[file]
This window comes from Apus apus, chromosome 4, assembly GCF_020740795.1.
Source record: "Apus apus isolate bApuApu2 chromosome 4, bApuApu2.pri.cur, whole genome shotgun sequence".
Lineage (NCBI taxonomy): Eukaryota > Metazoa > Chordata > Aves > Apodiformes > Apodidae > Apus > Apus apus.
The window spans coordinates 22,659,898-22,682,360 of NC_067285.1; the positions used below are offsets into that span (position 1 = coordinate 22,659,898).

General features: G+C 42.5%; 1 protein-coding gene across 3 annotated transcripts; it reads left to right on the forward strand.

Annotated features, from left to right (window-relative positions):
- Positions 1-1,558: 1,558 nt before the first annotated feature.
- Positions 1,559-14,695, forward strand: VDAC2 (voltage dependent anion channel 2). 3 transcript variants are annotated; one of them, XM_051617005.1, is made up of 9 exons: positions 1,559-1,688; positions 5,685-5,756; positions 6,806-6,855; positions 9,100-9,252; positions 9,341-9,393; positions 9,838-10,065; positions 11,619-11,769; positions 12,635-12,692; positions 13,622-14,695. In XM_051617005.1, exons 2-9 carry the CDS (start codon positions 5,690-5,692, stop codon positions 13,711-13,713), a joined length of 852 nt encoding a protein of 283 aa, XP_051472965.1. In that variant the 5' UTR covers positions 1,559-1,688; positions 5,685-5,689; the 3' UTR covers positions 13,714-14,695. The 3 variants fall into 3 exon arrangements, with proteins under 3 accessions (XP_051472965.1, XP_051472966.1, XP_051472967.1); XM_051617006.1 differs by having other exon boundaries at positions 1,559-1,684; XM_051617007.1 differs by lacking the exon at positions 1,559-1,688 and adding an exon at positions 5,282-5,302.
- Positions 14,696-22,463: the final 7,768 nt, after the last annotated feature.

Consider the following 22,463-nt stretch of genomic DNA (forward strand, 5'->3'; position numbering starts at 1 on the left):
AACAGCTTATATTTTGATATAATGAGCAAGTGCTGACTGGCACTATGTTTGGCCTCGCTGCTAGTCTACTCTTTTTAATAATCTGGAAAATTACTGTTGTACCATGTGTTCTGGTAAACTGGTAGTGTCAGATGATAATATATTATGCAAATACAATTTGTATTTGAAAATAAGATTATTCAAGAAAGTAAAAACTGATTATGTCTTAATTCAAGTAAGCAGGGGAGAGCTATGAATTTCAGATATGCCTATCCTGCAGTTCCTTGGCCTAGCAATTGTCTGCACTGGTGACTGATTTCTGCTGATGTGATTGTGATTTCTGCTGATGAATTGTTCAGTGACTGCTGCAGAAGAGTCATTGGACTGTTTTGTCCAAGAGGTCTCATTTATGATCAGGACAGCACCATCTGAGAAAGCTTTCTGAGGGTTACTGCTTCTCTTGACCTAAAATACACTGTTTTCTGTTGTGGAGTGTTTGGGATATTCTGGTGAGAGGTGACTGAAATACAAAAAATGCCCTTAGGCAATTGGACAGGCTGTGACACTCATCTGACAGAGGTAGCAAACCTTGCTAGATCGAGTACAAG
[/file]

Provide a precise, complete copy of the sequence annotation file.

This window comes from Apus apus, chromosome 4, assembly GCF_020740795.1.
Source record: "Apus apus isolate bApuApu2 chromosome 4, bApuApu2.pri.cur, whole genome shotgun sequence".
Lineage (NCBI taxonomy): Eukaryota > Metazoa > Chordata > Aves > Apodiformes > Apodidae > Apus > Apus apus.
The window spans coordinates 22,659,898-22,682,360 of NC_067285.1; the positions used below are offsets into that span (position 1 = coordinate 22,659,898).

General features: G+C 42.5%; 1 protein-coding gene across 3 annotated transcripts; it reads left to right on the forward strand.

Annotated features, from left to right (window-relative positions):
- Positions 1-1,558: 1,558 nt before the first annotated feature.
- Positions 1,559-14,695, forward strand: VDAC2 (voltage dependent anion channel 2). 3 transcript variants are annotated; one of them, XM_051617005.1, is made up of 9 exons: positions 1,559-1,688; positions 5,685-5,756; positions 6,806-6,855; positions 9,100-9,252; positions 9,341-9,393; positions 9,838-10,065; positions 11,619-11,769; positions 12,635-12,692; positions 13,622-14,695. In XM_051617005.1, exons 2-9 carry the CDS (start codon positions 5,690-5,692, stop codon positions 13,711-13,713), a joined length of 852 nt encoding a protein of 283 aa, XP_051472965.1. In that variant the 5' UTR covers positions 1,559-1,688; positions 5,685-5,689; the 3' UTR covers positions 13,714-14,695. The 3 variants fall into 3 exon arrangements, with proteins under 3 accessions (XP_051472965.1, XP_051472966.1, XP_051472967.1); XM_051617006.1 differs by having other exon boundaries at positions 1,559-1,684; XM_051617007.1 differs by lacking the exon at positions 1,559-1,688 and adding an exon at positions 5,282-5,302.
- Positions 14,696-22,463: the final 7,768 nt, after the last annotated feature.

Consider the following 22,463-nt stretch of genomic DNA (forward strand, 5'->3'; position numbering starts at 1 on the left):
AACAGCTTATATTTTGATATAATGAGCAAGTGCTGACTGGCACTATGTTTGGCCTCGCTGCTAGTCTACTCTTTTTAATAATCTGGAAAATTACTGTTGTACCATGTGTTCTGGTAAACTGGTAGTGTCAGATGATAATATATTATGCAAATACAATTTGTATTTGAAAATAAGATTATTCAAGAAAGTAAAAACTGATTATGTCTTAATTCAAGTAAGCAGGGGAGAGCTATGAATTTCAGATATGCCTATCCTGCAGTTCCTTGGCCTAGCAATTGTCTGCACTGGTGACTGATTTCTGCTGATGTGATTGTGATTTCTGCTGATGAATTGTTCAGTGACTGCTGCAGAAGAGTCATTGGACTGTTTTGTCCAAGAGGTCTCATTTATGATCAGGACAGCACCATCTGAGAAAGCTTTCTGAGGGTTACTGCTTCTCTTGACCTAAAATACACTGTTTTCTGTTGTGGAGTGTTTGGGATATTCTGGTGAGAGGTGACTGAAATACAAAAAATGCCCTTAGGCAATTGGACAGGCTGTGACACTCATCTGACAGAGGTAGCAAACCTTGCTAGATCGAGTACAAG